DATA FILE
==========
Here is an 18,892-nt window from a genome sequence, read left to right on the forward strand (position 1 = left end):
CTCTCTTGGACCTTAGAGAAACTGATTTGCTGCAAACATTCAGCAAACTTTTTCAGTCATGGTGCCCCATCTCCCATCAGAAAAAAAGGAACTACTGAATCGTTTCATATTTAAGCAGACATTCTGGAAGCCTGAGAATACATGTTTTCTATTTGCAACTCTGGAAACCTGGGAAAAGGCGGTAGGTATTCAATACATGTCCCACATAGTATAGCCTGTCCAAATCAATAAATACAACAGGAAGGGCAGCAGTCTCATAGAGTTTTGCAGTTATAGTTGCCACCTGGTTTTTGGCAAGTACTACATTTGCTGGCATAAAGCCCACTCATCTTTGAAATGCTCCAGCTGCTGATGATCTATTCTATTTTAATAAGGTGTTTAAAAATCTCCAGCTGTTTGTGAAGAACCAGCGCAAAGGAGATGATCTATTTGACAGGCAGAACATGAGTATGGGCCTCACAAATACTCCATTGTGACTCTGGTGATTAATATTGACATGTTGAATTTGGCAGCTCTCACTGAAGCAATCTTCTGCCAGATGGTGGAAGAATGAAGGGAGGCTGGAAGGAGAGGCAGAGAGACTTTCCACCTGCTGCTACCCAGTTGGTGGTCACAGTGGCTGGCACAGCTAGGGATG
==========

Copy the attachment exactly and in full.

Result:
Here is an 18,892-nt window from a genome sequence, read left to right on the forward strand (position 1 = left end):
CTCTCTTGGACCTTAGAGAAACTGATTTGCTGCAAACATTCAGCAAACTTTTTCAGTCATGGTGCCCCATCTCCCATCAGAAAAAAAGGAACTACTGAATCGTTTCATATTTAAGCAGACATTCTGGAAGCCTGAGAATACATGTTTTCTATTTGCAACTCTGGAAACCTGGGAAAAGGCGGTAGGTATTCAATACATGTCCCACATAGTATAGCCTGTCCAAATCAATAAATACAACAGGAAGGGCAGCAGTCTCATAGAGTTTTGCAGTTATAGTTGCCACCTGGTTTTTGGCAAGTACTACATTTGCTGGCATAAAGCCCACTCATCTTTGAAATGCTCCAGCTGCTGATGATCTATTCTATTTTAATAAGGTGTTTAAAAATCTCCAGCTGTTTGTGAAGAACCAGCGCAAAGGAGATGATCTATTTGACAGGCAGAACATGAGTATGGGCCTCACAAATACTCCATTGTGACTCTGGTGATTAATATTGACATGTTGAATTTGGCAGCTCTCACTGAAGCAATCTTCTGCCAGATGGTGGAAGAATGAAGGGAGGCTGGAAGGAGAGGCAGAGAGACTTTCCACCTGCTGCTACCCAGTTGGTGGTCACAGTGGCTGGCACAGCTAGGGATG